Mayor of Martin[edit]

In the Slovak municipal elections in 2006, Hrnčiar decided to run for mayor on an independent ticket. His opponent was incumbent mayor Stanislav Bernát, local strongman candidate, who had won the three previous elections and sitting as mayor since 1994. In the end, Hrnciar won the election with 32.6% of the vote, Bernat came in third with 15.2%[5] Fulfilling an election promise, Hrnčiar introduced an offer of wi-fi internet free of charge for every resident in the city. The offer, which was intended for elderly residents, was ordered by approximately 500 households and considered a success by Hrnciar.[6] In the municipal elections in 2010, Hrnčiar ran again and was reelected to another term, which will last until 2014.[7] In the 2014 Mayoral election, he ran for the first time as an official party nominee, having run the previous times as an independent.[8]

Member of Parliament[edit]

In November 2011, Hrnčiar announced his bid for a seat in the National Council (Slovak: Narodná rada), or Slovak parliament. He made the decision, according to him, after being approached by the leader of the Most-Hid party Bela Bugar, who offered him a place on his partys electoral ticket. Most-Hid, who represents the Hungarian minority in Slovakia, had been eager to broaden its voter base among Slovaks, and saw the benefit in drafting the popular mayor Hrnčiar, who is Slovak. He accepted the offer, but declined membership in the party, thus formally running as an independent.[9]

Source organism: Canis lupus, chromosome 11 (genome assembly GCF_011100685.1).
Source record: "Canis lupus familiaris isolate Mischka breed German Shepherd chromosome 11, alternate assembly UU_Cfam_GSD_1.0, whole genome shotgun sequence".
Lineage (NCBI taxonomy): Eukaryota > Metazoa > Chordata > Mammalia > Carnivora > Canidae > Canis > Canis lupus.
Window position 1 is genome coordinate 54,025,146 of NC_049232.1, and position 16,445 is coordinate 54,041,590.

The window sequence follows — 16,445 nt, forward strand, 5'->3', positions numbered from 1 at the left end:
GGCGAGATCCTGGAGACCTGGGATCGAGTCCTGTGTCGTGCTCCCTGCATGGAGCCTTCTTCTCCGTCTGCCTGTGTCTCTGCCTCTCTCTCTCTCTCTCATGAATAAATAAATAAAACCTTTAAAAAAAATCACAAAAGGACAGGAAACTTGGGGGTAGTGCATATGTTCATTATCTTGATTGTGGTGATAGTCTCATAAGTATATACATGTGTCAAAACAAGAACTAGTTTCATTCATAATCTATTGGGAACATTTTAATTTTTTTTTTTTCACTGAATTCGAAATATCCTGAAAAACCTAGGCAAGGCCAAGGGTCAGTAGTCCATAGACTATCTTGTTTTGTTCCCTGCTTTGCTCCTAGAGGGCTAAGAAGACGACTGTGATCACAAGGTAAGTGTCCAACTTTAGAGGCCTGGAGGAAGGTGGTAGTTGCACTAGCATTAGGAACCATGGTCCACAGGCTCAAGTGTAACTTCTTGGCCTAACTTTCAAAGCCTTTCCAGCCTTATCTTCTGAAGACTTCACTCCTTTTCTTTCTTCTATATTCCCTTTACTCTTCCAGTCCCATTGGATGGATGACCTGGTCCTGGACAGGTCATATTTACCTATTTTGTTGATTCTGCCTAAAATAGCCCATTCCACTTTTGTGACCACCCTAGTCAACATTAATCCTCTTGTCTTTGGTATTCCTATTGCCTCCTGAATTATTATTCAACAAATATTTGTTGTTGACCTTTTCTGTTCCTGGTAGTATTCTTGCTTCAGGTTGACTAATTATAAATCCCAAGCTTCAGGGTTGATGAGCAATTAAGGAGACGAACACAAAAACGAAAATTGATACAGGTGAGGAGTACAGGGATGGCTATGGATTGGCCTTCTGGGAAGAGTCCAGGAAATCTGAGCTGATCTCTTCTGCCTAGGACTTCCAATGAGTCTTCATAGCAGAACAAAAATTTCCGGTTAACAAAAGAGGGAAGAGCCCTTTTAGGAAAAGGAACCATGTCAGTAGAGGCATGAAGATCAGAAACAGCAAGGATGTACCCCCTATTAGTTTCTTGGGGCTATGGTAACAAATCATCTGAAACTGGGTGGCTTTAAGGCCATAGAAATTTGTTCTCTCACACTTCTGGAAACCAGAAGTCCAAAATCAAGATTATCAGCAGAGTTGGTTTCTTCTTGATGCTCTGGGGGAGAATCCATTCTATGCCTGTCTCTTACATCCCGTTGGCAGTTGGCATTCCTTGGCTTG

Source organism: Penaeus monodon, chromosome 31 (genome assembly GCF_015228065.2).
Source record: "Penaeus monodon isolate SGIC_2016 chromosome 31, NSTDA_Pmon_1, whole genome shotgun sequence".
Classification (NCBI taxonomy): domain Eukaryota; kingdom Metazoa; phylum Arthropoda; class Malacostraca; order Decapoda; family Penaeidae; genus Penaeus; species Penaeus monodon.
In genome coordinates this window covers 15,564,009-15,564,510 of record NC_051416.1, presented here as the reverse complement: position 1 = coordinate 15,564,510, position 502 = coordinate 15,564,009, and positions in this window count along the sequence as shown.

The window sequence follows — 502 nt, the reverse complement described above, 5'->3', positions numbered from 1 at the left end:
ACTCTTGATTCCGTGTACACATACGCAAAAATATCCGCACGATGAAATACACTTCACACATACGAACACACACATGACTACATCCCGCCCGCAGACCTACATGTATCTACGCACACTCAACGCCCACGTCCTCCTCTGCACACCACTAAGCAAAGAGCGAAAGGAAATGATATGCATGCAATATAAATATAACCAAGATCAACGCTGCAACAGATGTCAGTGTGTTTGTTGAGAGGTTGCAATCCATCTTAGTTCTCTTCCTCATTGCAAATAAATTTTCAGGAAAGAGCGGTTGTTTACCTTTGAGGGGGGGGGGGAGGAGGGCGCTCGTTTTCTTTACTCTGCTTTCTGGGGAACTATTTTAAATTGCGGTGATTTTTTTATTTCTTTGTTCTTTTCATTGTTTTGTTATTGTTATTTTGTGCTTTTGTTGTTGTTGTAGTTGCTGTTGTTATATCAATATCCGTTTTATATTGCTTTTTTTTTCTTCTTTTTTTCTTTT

The campaign turned out to be an ugly one. Hrnčiar received a bullet with his name on it in the mailbox.[10] He had previously received written death threats against himself and his family.[11] Most-Hid ended up receiving 6.89% of the vote, and thus Hrnčiar was elected, along with 12 other MPs including fellow Slovak František Šebej, who Hrnčiar himself had drafted in order to further increase the partys appeal among Slovak voters.[12] Already under fire for receiving a high wage and having multiple jobs as mayor,[13] Hrnčiar was criticized for serving as both Mayor and MP at the same time, thus receiving dual salary, as well as benefits.[14]

In the run-up to the second round of the 2014 presidential election Hrnciar, along with Radoslav Procházka and Miroslav Beblavy endorsed Andrej Kiska for the presidency.[15] On 7 April 2014, Hrnčiar confirmed he was leaving the Most-Híd caucus to team up with Procházka. He claims his relations within the caucus are fine, but that he believes that in the two years following the last parliamentary election, the centre-right opposition parties have failed to successfully re-establish themselves.[16] Both Hrnciar and Prochazka left gave up their mandates as MPs following the inauguration of president-elect Kiska. The two MPs had announced earlier that they would give up their mandates as MPs after the May parliamentary session. The session ended on Thursday, June 12, in the afternoon.[17]